Patty Obermaier | VP US Health

The healthcare landscape is being impacted at a faster rate than ever before, and Microsoft is committed to reimagining what health is in this new world. Dr. James Weinstein, Senior Vice President, Microsoft Health, calls this “a new day for innovation,” where we can address the current state of health to improve quality while reducing inequities and cost. At the 2019 Envision Health Summit, over 200 health professionals and industry experts gathered around three interconnected goals: Enable Personalized Care, Empower Care Teams, and Improve Operational Outcomes. As I reflect on the summit, there are five key takeaways that stand out from the day. 

Data is key 

Dr. Weinstein shared his work from Dartmouth University, where he described the criticality in having access to data to accurately and appropriately treat patients. His findings were staggeringly clear: where you live directly affects your overall health and well-being, which he refers to as the Geography of Destiny. Your zip code determines the quality and quantity of care you have access to, and also may predispose you to certain diseases. We’re spending more money than ever before, yet mortality rates are risingData shows that where we spend more money, we have worse outcomes. The answer isn’t moneyit’s data. 


Partnerships drive better outcomes

Partnership and collaboration are essential components of improving outcomes. Bryce Williams, Advisor Workforce Collaboration at Eli Lilly and Company, advised that a culture of collaboration drives innovation, empowers your workforce, and helps deliver better outcomes faster. Microsoft’s recent partnership announcements with Novartis, Nuance, and Humana highlight how organizations are innovating to deliver better health outcomes. Microsoft also recently announced that Azure API for FHIR moves to general availability, becoming the first cloud with a fully managed, first party service to ingest, persist, and manage health data in the native FHIR Format.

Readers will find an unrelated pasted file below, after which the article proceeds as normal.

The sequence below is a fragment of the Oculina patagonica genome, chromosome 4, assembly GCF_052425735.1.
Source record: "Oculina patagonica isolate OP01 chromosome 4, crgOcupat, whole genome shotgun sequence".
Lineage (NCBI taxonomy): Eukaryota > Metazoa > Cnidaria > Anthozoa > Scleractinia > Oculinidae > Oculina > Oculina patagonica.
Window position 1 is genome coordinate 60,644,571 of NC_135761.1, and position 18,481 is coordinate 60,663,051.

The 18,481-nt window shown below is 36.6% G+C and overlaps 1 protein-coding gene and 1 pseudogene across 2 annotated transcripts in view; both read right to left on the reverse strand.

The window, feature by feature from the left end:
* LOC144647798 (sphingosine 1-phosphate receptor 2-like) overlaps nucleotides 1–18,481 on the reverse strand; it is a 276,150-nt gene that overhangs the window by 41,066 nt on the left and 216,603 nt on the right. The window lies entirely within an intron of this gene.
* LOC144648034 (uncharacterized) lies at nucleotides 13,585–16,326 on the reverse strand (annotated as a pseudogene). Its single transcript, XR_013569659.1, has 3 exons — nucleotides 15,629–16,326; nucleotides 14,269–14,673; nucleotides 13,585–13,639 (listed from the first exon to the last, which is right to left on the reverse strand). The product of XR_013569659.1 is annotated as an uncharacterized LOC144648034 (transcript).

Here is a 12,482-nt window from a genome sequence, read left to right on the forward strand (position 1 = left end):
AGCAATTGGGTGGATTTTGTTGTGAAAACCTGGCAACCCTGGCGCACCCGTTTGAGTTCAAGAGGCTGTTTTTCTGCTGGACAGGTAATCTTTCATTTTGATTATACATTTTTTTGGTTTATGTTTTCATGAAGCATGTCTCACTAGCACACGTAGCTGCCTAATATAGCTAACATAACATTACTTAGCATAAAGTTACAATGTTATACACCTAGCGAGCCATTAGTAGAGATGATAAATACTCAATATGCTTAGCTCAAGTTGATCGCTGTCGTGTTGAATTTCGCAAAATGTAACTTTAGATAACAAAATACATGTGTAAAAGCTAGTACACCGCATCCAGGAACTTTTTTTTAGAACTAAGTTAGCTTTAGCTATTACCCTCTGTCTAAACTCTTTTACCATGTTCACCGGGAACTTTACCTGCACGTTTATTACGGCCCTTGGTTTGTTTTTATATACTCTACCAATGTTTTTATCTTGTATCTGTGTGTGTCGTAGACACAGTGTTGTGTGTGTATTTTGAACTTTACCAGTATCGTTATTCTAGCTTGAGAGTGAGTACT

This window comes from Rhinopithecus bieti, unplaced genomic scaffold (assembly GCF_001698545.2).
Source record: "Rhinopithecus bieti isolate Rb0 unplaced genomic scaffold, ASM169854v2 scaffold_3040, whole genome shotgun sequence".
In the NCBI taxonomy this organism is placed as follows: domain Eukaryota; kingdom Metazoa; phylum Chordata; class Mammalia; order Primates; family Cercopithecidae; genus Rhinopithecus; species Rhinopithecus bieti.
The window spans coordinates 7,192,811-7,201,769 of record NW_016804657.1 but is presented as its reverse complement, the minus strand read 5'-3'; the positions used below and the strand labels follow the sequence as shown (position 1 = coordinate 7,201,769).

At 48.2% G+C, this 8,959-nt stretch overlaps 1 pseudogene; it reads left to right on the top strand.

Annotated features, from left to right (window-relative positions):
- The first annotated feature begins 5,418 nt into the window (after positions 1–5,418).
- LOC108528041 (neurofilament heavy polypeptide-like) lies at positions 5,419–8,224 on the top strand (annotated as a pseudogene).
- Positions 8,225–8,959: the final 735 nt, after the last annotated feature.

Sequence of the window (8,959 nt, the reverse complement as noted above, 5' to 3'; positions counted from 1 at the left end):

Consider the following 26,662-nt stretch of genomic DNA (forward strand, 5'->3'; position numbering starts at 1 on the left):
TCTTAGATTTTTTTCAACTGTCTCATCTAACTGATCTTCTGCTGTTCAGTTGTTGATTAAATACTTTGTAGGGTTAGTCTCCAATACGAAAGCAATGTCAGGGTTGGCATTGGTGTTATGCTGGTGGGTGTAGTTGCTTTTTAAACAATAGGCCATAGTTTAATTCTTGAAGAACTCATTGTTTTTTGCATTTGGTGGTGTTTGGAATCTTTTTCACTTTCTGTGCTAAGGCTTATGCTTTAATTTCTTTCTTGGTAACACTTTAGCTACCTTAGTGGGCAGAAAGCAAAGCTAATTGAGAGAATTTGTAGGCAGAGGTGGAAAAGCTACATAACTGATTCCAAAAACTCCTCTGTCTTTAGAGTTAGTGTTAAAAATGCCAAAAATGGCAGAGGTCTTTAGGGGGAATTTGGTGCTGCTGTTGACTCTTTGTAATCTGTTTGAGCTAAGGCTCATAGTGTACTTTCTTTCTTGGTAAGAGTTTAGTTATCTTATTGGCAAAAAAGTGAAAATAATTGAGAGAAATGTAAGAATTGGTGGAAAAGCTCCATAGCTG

AI brings advantages and security is still paramount

Dr. David Rhew, Microsoft’s Chief Medical Officer, and Dr. Weinstein talked about unlocking the power of AI to provide ambient clinical intelligence to help reduce “physician burnout,” increase physicians’ time with the patient, and improve outcomes, ultimately reducing health costs. Effectively treating patients is contingent on having the right information at the right time. So how do we bring all our customers along for the journey? Vish Anantraman, MD, Chief Technology Innovation Officer at Northwell Health, advises health organizations to embed AI into existing workflows, and that the time is now.

To this day, a healthcare record is more valuable than any other personal information that we generate, and we are more committed than ever to maintaining your access and security.

"Artificial intelligence represents one of technology

Diversity and inclusion are central
D&I is a core, central component that guides what we do at Microsoft. Our partnership with the Healthcare Businesswomen’s Association (HBA) has a presence across the country, and we heard a panel of female leaders discuss the gender inequities and trends we’re seeing across the industry. The gap in women as firstline managers was specifically called out, as it impacts the entire pipeline to ever reach CEO status. As harrowing as this may sound, there’s also data suggesting that the glass ceiling is starting to crack. Jenny Lay-Flurrie, Microsoft’s Chief Accessibility Officer, discussed accessibility as a business imperative and how “access matters” no matter who you are. According to Forrester, 57% of the population can benefit from accessibility features and Jenny shared how we can transform experiences for both employees and patients in this space. As Microsoft has emphasized before, empathy helps drive innovation, and in the context of health, we have an even greater opportunity.

The future landscape of health

By the year 2020, approximately 1GB of health-related data will be created daily per person. This forces us to reckon with how we will manage that data. How do we address the increasing aging population while addressing the decline of healthcare providers? We need to ask ourselves what we can achieve with the right tools. When we think about unlocking the power of AI, ambient clinical intelligence, and driving interoperability to access the right data at the right time in a secure and compliant standard, I’m confident and optimistic about what we can accomplish together to provide better experiences, better insights, and better care.

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